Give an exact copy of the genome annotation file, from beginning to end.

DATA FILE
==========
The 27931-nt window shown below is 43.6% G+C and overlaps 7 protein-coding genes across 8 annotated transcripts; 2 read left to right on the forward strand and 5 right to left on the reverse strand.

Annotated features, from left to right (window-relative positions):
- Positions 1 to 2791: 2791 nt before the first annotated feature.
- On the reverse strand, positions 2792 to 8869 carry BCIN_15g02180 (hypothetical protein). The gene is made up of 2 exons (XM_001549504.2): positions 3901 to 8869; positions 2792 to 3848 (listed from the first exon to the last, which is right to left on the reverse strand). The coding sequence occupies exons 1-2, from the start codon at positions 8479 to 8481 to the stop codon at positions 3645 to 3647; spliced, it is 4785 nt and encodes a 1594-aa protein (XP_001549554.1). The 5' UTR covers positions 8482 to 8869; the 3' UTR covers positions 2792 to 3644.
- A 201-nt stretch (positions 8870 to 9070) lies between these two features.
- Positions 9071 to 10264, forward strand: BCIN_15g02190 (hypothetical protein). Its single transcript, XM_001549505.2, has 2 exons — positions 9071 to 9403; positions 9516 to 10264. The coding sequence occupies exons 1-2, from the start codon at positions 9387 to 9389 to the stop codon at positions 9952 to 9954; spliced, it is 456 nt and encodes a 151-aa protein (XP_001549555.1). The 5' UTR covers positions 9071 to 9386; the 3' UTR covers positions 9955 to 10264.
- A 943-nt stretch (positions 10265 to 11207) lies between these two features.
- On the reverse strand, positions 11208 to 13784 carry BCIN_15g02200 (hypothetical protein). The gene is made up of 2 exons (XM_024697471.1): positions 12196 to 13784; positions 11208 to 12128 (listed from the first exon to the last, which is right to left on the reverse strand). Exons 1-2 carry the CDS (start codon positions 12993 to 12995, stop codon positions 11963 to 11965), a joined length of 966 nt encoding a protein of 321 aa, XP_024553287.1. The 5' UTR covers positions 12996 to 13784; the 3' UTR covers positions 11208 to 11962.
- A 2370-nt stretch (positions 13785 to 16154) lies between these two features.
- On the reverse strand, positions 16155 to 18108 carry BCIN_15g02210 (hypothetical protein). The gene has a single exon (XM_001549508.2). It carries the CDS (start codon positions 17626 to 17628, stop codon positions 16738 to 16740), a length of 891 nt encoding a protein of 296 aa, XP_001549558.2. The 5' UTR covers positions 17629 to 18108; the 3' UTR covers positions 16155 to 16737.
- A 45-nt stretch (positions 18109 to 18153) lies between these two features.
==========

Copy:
The 27931-nt window shown below is 43.6% G+C and overlaps 7 protein-coding genes across 8 annotated transcripts; 2 read left to right on the forward strand and 5 right to left on the reverse strand.

Annotated features, from left to right (window-relative positions):
- Positions 1 to 2791: 2791 nt before the first annotated feature.
- On the reverse strand, positions 2792 to 8869 carry BCIN_15g02180 (hypothetical protein). The gene is made up of 2 exons (XM_001549504.2): positions 3901 to 8869; positions 2792 to 3848 (listed from the first exon to the last, which is right to left on the reverse strand). The coding sequence occupies exons 1-2, from the start codon at positions 8479 to 8481 to the stop codon at positions 3645 to 3647; spliced, it is 4785 nt and encodes a 1594-aa protein (XP_001549554.1). The 5' UTR covers positions 8482 to 8869; the 3' UTR covers positions 2792 to 3644.
- A 201-nt stretch (positions 8870 to 9070) lies between these two features.
- Positions 9071 to 10264, forward strand: BCIN_15g02190 (hypothetical protein). Its single transcript, XM_001549505.2, has 2 exons — positions 9071 to 9403; positions 9516 to 10264. The coding sequence occupies exons 1-2, from the start codon at positions 9387 to 9389 to the stop codon at positions 9952 to 9954; spliced, it is 456 nt and encodes a 151-aa protein (XP_001549555.1). The 5' UTR covers positions 9071 to 9386; the 3' UTR covers positions 9955 to 10264.
- A 943-nt stretch (positions 10265 to 11207) lies between these two features.
- On the reverse strand, positions 11208 to 13784 carry BCIN_15g02200 (hypothetical protein). The gene is made up of 2 exons (XM_024697471.1): positions 12196 to 13784; positions 11208 to 12128 (listed from the first exon to the last, which is right to left on the reverse strand). Exons 1-2 carry the CDS (start codon positions 12993 to 12995, stop codon positions 11963 to 11965), a joined length of 966 nt encoding a protein of 321 aa, XP_024553287.1. The 5' UTR covers positions 12996 to 13784; the 3' UTR covers positions 11208 to 11962.
- A 2370-nt stretch (positions 13785 to 16154) lies between these two features.
- On the reverse strand, positions 16155 to 18108 carry BCIN_15g02210 (hypothetical protein). The gene has a single exon (XM_001549508.2). It carries the CDS (start codon positions 17626 to 17628, stop codon positions 16738 to 16740), a length of 891 nt encoding a protein of 296 aa, XP_001549558.2. The 5' UTR covers positions 17629 to 18108; the 3' UTR covers positions 16155 to 16737.
- A 45-nt stretch (positions 18109 to 18153) lies between these two features.